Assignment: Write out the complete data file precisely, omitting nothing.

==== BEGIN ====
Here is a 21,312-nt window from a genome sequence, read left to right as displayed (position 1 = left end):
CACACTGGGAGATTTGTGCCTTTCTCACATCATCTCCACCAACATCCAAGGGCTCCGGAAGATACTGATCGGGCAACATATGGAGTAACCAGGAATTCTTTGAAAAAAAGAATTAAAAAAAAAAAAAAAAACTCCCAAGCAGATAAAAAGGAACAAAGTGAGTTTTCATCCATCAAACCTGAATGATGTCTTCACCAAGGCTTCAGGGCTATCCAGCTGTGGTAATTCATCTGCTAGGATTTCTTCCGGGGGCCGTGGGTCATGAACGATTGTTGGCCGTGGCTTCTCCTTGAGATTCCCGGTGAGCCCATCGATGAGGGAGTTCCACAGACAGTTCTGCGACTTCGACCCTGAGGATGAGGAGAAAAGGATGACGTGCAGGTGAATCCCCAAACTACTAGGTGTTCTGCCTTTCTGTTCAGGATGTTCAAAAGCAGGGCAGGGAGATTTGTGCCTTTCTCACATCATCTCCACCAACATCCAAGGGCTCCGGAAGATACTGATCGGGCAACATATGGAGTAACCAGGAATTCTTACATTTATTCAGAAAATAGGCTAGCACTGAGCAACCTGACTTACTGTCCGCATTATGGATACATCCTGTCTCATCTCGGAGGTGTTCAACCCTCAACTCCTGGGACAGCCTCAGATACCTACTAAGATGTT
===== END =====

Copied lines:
Here is a 21,312-nt window from a genome sequence, read left to right as displayed (position 1 = left end):
CACACTGGGAGATTTGTGCCTTTCTCACATCATCTCCACCAACATCCAAGGGCTCCGGAAGATACTGATCGGGCAACATATGGAGTAACCAGGAATTCTTTGAAAAAAAGAATTAAAAAAAAAAAAAAAAACTCCCAAGCAGATAAAAAGGAACAAAGTGAGTTTTCATCCATCAAACCTGAATGATGTCTTCACCAAGGCTTCAGGGCTATCCAGCTGTGGTAATTCATCTGCTAGGATTTCTTCCGGGGGCCGTGGGTCATGAACGATTGTTGGCCGTGGCTTCTCCTTGAGATTCCCGGTGAGCCCATCGATGAGGGAGTTCCACAGACAGTTCTGCGACTTCGACCCTGAGGATGAGGAGAAAAGGATGACGTGCAGGTGAATCCCCAAACTACTAGGTGTTCTGCCTTTCTGTTCAGGATGTTCAAAAGCAGGGCAGGGAGATTTGTGCCTTTCTCACATCATCTCCACCAACATCCAAGGGCTCCGGAAGATACTGATCGGGCAACATATGGAGTAACCAGGAATTCTTACATTTATTCAGAAAATAGGCTAGCACTGAGCAACCTGACTTACTGTCCGCATTATGGATACATCCTGTCTCATCTCGGAGGTGTTCAACCCTCAACTCCTGGGACAGCCTCAGATACCTACTAAGATGTT